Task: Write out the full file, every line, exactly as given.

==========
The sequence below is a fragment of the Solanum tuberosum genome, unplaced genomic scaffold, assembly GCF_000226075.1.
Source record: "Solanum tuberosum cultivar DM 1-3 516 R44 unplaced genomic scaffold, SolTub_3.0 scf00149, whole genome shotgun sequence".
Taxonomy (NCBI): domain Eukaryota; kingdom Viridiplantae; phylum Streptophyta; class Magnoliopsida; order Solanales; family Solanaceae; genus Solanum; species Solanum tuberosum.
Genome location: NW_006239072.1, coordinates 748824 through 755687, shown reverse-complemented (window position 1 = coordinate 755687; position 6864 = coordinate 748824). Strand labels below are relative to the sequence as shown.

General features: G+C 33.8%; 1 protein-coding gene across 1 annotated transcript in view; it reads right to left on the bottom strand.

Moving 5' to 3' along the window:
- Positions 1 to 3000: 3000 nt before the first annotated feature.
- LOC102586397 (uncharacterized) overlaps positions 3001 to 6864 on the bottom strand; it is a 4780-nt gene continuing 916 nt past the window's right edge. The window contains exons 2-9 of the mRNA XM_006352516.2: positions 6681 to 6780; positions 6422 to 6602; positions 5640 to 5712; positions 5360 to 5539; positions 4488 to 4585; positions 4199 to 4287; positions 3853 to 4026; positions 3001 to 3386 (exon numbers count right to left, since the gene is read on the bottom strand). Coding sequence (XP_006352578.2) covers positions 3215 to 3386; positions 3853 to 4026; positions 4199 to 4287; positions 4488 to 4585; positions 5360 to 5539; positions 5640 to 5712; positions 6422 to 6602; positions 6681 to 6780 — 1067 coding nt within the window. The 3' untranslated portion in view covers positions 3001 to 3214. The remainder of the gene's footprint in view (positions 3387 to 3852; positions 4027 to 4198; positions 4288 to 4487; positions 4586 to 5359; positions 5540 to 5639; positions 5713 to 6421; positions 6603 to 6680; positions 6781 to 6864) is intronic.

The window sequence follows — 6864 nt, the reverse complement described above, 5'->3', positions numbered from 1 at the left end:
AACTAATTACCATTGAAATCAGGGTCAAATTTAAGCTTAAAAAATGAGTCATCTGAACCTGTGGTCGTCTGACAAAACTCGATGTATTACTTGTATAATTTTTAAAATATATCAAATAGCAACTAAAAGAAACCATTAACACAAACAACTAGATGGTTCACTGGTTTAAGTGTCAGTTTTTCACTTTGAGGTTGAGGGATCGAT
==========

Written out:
The sequence below is a fragment of the Solanum tuberosum genome, unplaced genomic scaffold, assembly GCF_000226075.1.
Source record: "Solanum tuberosum cultivar DM 1-3 516 R44 unplaced genomic scaffold, SolTub_3.0 scf00149, whole genome shotgun sequence".
Taxonomy (NCBI): domain Eukaryota; kingdom Viridiplantae; phylum Streptophyta; class Magnoliopsida; order Solanales; family Solanaceae; genus Solanum; species Solanum tuberosum.
Genome location: NW_006239072.1, coordinates 748824 through 755687, shown reverse-complemented (window position 1 = coordinate 755687; position 6864 = coordinate 748824). Strand labels below are relative to the sequence as shown.

General features: G+C 33.8%; 1 protein-coding gene across 1 annotated transcript in view; it reads right to left on the bottom strand.

Moving 5' to 3' along the window:
- Positions 1 to 3000: 3000 nt before the first annotated feature.
- LOC102586397 (uncharacterized) overlaps positions 3001 to 6864 on the bottom strand; it is a 4780-nt gene continuing 916 nt past the window's right edge. The window contains exons 2-9 of the mRNA XM_006352516.2: positions 6681 to 6780; positions 6422 to 6602; positions 5640 to 5712; positions 5360 to 5539; positions 4488 to 4585; positions 4199 to 4287; positions 3853 to 4026; positions 3001 to 3386 (exon numbers count right to left, since the gene is read on the bottom strand). Coding sequence (XP_006352578.2) covers positions 3215 to 3386; positions 3853 to 4026; positions 4199 to 4287; positions 4488 to 4585; positions 5360 to 5539; positions 5640 to 5712; positions 6422 to 6602; positions 6681 to 6780 — 1067 coding nt within the window. The 3' untranslated portion in view covers positions 3001 to 3214. The remainder of the gene's footprint in view (positions 3387 to 3852; positions 4027 to 4198; positions 4288 to 4487; positions 4586 to 5359; positions 5540 to 5639; positions 5713 to 6421; positions 6603 to 6680; positions 6781 to 6864) is intronic.

The window sequence follows — 6864 nt, the reverse complement described above, 5'->3', positions numbered from 1 at the left end:
AACTAATTACCATTGAAATCAGGGTCAAATTTAAGCTTAAAAAATGAGTCATCTGAACCTGTGGTCGTCTGACAAAACTCGATGTATTACTTGTATAATTTTTAAAATATATCAAATAGCAACTAAAAGAAACCATTAACACAAACAACTAGATGGTTCACTGGTTTAAGTGTCAGTTTTTCACTTTGAGGTTGAGGGATCGAT